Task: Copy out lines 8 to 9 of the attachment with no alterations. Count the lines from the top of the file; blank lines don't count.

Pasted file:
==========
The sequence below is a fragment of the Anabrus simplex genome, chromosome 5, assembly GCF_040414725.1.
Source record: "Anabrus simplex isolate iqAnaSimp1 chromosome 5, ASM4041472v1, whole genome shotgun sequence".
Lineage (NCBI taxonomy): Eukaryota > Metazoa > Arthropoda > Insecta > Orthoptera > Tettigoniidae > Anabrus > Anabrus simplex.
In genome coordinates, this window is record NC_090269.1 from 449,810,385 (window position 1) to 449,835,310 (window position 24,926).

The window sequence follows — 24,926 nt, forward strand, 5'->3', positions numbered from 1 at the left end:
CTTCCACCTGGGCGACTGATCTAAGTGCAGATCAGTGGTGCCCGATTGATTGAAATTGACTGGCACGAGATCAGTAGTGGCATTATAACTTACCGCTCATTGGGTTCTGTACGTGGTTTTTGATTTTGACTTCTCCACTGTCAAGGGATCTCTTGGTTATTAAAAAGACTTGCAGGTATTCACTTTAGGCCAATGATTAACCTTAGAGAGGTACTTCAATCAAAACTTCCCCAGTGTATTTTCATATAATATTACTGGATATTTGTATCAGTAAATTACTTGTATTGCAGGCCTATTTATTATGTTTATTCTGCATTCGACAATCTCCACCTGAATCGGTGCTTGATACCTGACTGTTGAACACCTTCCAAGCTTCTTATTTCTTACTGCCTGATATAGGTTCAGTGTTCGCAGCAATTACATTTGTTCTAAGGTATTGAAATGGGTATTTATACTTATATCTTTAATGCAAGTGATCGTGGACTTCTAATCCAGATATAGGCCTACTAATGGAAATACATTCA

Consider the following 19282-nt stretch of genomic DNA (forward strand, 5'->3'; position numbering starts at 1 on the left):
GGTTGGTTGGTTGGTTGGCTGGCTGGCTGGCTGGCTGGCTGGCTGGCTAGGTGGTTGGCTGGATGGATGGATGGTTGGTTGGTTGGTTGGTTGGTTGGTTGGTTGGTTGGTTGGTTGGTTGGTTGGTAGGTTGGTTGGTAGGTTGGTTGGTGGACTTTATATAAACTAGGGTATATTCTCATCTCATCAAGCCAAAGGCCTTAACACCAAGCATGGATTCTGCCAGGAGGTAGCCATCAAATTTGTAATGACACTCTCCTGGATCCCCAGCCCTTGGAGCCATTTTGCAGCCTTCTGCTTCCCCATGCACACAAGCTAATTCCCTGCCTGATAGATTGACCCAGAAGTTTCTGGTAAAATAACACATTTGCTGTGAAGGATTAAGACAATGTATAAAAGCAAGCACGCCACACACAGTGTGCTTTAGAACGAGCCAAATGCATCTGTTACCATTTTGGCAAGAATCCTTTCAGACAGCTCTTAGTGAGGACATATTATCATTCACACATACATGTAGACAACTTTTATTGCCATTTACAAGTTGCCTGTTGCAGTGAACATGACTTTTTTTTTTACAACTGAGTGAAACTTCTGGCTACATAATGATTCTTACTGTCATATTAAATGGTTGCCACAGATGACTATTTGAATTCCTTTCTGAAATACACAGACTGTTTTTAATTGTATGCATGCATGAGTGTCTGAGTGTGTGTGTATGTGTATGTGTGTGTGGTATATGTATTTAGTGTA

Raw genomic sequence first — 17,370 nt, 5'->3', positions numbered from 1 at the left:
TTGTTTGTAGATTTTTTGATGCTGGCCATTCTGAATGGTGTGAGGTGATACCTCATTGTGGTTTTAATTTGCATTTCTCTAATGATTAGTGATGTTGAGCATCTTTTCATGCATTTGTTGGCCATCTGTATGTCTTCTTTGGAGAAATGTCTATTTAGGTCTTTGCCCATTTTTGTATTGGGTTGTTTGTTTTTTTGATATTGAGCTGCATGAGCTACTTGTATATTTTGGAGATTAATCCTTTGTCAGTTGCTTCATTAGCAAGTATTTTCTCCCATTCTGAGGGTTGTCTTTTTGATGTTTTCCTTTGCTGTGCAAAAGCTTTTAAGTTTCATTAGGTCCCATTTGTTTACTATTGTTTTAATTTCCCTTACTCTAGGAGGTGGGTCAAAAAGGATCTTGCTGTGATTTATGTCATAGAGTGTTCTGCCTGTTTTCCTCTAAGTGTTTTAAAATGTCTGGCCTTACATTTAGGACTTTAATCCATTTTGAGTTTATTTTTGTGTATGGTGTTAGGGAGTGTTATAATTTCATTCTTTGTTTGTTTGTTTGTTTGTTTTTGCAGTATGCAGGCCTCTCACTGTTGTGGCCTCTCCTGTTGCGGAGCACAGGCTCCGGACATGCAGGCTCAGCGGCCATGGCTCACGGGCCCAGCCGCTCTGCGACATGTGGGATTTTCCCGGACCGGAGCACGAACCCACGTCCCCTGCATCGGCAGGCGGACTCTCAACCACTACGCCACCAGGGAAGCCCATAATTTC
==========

GGTTGGTTGGTTGGTTGGCTGGCTGGCTGGCTGGCTGGCTGGCTGGCTAGGTGGTTGGCTGGATGGATGGATGGTTGGTTGGTTGGTTGGTTGGTTGGTTGGTTGGTTGGTTGGTTGGTTGGTTGGTAGGTTGGTTGGTAGGTTGGTTGGTGGACTTTATATAAACTAGGGTATATTCTCATCTCATCAAGCCAAAGGCCTTAACACCAAGCATGGATTCTGCCAGGAGGTAGCCATCAAATTTGTAATGACACTCTCCTGGATCCCCAGCCCTTGGAGCCATTTTGCAGCCTTCTGCTTCCCCATGCACACAAGCTAATTCCCTGCCTGATAGATTGACCCAGAAGTTTCTGGTAAAATAACACATTTGCTGTGAAGGATTAAGACAATGTATAAAAGCAAGCACGCCACACACAGTGTGCTTTAGAACGAGCCAAATGCATCTGTTACCATTTTGGCAAGAATCCTTTCAGACAGCTCTTAGTGAGGACATATTATCATTCACACATACATGTAGACAACTTTTATTGCCATTTACAAGTTGCCTGTTGCAGTGAACATGACTTTTTTTTTTACAACTGAGTGAAACTTCTGGCTACATAATGATTCTTACTGTCATATTAAATGGTTGCCACAGATGACTATTTGAATTCCTTTCTGAAATACACAGACTGTTTTTAATTGTATGCATGCATGAGTGTCTGAGTGTGTGTGTATGTGTATGTGTGTGTGGTATATGTATTTAGTGTA

Raw genomic sequence first — 17,370 nt, 5'->3', positions numbered from 1 at the left: